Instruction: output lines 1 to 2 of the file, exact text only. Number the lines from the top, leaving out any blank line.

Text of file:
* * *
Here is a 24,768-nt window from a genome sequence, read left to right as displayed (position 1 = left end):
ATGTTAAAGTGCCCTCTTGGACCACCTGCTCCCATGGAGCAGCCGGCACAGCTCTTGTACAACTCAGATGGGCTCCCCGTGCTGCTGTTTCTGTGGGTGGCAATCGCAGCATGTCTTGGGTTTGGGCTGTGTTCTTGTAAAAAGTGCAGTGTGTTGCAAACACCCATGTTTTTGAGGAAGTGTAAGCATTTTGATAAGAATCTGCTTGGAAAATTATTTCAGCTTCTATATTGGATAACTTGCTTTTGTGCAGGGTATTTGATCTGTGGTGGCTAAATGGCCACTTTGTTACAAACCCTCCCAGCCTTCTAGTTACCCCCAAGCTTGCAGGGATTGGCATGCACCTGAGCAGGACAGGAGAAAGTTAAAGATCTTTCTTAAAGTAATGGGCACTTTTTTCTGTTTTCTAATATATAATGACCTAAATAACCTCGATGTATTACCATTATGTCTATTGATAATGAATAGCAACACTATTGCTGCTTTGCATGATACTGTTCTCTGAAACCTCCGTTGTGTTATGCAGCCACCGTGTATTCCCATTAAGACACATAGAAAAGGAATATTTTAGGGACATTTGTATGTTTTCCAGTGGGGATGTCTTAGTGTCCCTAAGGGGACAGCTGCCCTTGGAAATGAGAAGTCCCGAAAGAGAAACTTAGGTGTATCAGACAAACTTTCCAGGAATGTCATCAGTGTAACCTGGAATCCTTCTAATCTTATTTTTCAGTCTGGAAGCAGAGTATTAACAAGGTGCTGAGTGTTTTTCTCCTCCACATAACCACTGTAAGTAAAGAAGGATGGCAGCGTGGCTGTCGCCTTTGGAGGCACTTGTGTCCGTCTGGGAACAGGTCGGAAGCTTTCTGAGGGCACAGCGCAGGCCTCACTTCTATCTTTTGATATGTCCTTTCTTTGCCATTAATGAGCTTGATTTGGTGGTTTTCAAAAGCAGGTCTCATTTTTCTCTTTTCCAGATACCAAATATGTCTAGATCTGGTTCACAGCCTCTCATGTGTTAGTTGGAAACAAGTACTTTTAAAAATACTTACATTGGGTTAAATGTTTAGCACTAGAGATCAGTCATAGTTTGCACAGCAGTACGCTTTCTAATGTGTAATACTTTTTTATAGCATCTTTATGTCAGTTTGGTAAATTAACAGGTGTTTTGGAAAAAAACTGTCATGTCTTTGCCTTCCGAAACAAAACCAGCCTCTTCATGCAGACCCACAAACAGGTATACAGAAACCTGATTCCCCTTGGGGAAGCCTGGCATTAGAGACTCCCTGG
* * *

Here is a 24,768-nt window from a genome sequence, read left to right as displayed (position 1 = left end):
ATGTTAAAGTGCCCTCTTGGACCACCTGCTCCCATGGAGCAGCCGGCACAGCTCTTGTACAACTCAGATGGGCTCCCCGTGCTGCTGTTTCTGTGGGTGGCAATCGCAGCATGTCTTGGGTTTGGGCTGTGTTCTTGTAAAAAGTGCAGTGTGTTGCAAACACCCATGTTTTTGAGGAAGTGTAAGCATTTTGATAAGAATCTGCTTGGAAAATTATTTCAGCTTCTATATTGGATAACTTGCTTTTGTGCAGGGTATTTGATCTGTGGTGGCTAAATGGCCACTTTGTTACAAACCCTCCCAGCCTTCTAGTTACCCCCAAGCTTGCAGGGATTGGCATGCACCTGAGCAGGACAGGAGAAAGTTAAAGATCTTTCTTAAAGTAATGGGCACTTTTTTCTGTTTTCTAATATATAATGACCTAAATAACCTCGATGTATTACCATTATGTCTATTGATAATGAATAGCAACACTATTGCTGCTTTGCATGATACTGTTCTCTGAAACCTCCGTTGTGTTATGCAGCCACCGTGTATTCCCATTAAGACACATAGAAAAGGAATATTTTAGGGACATTTGTATGTTTTCCAGTGGGGATGTCTTAGTGTCCCTAAGGGGACAGCTGCCCTTGGAAATGAGAAGTCCCGAAAGAGAAACTTAGGTGTATCAGACAAACTTTCCAGGAATGTCATCAGTGTAACCTGGAATCCTTCTAATCTTATTTTTCAGTCTGGAAGCAGAGTATTAACAAGGTGCTGAGTGTTTTTCTCCTCCACATAACCACTGTAAGTAAAGAAGGATGGCAGCGTGGCTGTCGCCTTTGGAGGCACTTGTGTCCGTCTGGGAACAGGTCGGAAGCTTTCTGAGGGCACAGCGCAGGCCTCACTTCTATCTTTTGATATGTCCTTTCTTTGCCATTAATGAGCTTGATTTGGTGGTTTTCAAAAGCAGGTCTCATTTTTCTCTTTTCCAGATACCAAATATGTCTAGATCTGGTTCACAGCCTCTCATGTGTTAGTTGGAAACAAGTACTTTTAAAAATACTTACATTGGGTTAAATGTTTAGCACTAGAGATCAGTCATAGTTTGCACAGCAGTACGCTTTCTAATGTGTAATACTTTTTTATAGCATCTTTATGTCAGTTTGGTAAATTAACAGGTGTTTTGGAAAAAAACTGTCATGTCTTTGCCTTCCGAAACAAAACCAGCCTCTTCATGCAGACCCACAAACAGGTATACAGAAACCTGATTCCCCTTGGGGAAGCCTGGCATTAGAGACTCCCTGG